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I’m really not a huge drinker of Japanese greens. I think. I’m just drinking through a lot of it lately because when I’m not looking for the caffeine-rush of huge mugs of strong western-brewed black tea, it comes down to the fancy oolongs, chinese greens, and whites, which I brew in my gaiwan, and Japanese greens. And I just don’t feel like breaking out the fancy gongfu setup lately, so Japanese greens it is. But I think they’re really starting to grow on me, the more I drink them.

I love to nibble on rice crackers when I’m drinking this stuff; the ones I pick up from the Asian grocery that I can’t read any of the text on. But they’re crunchy, savory with a bit of sweetness, glazed in soy sauce (or something flavored like it), and sprinkled in black sesame seeds. The pairing is just addicting.

But anyway, the tea. It’s a very fine tea, the kind of tea that, after the first steeping, falls away from the inside of your kyusu in one green glop. I promise it’s not as bad as it sounds. Okay, it’s not pretty, but it smells wonderful.

At the first sip, I was honestly a bit shocked at the strength of the flavor compared to the lightness of the color. I am finding myself more and more drawn to that grassy, vegetable flavor in Japanese greens, and this has plenty of it.

In my (limited) experience, the second steeping of teas like this holds more flavor than the first. I got all excited as I poured water for the second pot into my kyusu and watched that green blob dissolve into a thick, green soup. The resulting tea was wonderfully cloudy, and held just a bit of astringency with even more of that rich vegetable-soup flavor. No, at that point it was a little less vegetable-y and more…meaty, almost. Wonders never cease; I’ll never understand how a leaf and a bone broth can taste so similar.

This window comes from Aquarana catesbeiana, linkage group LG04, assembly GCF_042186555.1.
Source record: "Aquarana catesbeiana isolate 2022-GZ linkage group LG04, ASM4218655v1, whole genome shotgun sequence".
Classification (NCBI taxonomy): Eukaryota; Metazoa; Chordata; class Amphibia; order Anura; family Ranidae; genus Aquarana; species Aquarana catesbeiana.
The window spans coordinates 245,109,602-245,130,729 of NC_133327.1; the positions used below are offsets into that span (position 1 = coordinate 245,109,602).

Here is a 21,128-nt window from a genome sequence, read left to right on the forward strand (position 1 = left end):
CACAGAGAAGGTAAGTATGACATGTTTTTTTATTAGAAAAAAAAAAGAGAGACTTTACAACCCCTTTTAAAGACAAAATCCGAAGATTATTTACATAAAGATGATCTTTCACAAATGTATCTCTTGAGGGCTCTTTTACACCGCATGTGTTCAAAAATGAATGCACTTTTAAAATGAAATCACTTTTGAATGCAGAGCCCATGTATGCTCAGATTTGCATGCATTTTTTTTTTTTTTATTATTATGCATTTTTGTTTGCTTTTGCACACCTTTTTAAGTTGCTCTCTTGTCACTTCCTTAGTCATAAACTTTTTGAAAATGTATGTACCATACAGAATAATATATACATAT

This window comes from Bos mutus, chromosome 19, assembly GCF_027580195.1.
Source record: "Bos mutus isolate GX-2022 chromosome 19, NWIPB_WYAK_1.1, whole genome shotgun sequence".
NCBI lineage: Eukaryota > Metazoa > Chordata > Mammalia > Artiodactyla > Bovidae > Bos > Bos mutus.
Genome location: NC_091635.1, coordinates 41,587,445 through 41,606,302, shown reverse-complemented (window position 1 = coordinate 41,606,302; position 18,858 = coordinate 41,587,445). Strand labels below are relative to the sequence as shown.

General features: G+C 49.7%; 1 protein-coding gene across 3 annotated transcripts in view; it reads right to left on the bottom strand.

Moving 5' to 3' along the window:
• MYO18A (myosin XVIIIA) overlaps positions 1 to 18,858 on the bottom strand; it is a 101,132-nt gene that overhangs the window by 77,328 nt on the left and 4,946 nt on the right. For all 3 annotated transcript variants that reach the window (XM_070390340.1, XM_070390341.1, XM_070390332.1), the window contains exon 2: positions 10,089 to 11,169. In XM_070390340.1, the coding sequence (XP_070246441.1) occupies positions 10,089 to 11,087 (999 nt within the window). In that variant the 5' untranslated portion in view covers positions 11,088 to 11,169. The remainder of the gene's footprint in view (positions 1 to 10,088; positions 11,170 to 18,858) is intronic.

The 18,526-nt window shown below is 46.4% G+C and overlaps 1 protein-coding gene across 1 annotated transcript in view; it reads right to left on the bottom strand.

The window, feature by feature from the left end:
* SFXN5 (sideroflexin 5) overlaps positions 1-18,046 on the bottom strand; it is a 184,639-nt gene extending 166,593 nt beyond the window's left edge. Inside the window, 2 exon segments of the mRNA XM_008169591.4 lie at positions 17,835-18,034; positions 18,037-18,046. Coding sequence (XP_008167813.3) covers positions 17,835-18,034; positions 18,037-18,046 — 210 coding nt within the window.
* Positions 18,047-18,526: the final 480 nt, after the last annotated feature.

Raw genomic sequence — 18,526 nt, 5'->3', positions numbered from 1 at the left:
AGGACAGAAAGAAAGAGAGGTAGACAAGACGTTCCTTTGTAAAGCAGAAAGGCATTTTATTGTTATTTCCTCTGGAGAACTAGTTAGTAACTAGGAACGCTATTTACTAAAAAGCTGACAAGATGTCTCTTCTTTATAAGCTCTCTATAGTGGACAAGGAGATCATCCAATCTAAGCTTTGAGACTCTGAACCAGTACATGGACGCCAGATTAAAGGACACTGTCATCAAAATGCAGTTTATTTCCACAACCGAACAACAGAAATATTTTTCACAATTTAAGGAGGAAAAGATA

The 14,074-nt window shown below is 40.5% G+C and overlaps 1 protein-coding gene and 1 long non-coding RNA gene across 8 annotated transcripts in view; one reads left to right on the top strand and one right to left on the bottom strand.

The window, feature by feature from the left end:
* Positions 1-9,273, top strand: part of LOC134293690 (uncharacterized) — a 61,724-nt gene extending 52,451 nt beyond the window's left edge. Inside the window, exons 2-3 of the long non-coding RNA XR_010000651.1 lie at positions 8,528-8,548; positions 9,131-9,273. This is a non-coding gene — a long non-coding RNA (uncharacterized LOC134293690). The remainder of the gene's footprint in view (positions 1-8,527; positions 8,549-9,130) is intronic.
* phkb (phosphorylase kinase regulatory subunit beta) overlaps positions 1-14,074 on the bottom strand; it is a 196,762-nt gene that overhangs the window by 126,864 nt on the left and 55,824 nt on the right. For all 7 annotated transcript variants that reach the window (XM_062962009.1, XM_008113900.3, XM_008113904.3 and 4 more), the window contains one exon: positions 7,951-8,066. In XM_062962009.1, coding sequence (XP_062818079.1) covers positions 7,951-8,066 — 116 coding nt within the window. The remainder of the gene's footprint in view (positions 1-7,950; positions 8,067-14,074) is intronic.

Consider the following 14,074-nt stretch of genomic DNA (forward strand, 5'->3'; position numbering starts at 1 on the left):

My taste in Japanese greens isn’t terribly refined, I’m afraid. Still feeling under the weather and lacking in a sense of smell, this is something else I’ll have to try again later and see how it compares.

Shinobi_cha

That’s one reason people love Japanese greens, because of umami. Both gyokuro (high quality) and fukamushi senchas have that bone-broth flavor.

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Shinobi_cha

That’s one reason people love Japanese greens, because of umami. Both gyokuro (high quality) and fukamushi senchas have that bone-broth flavor.

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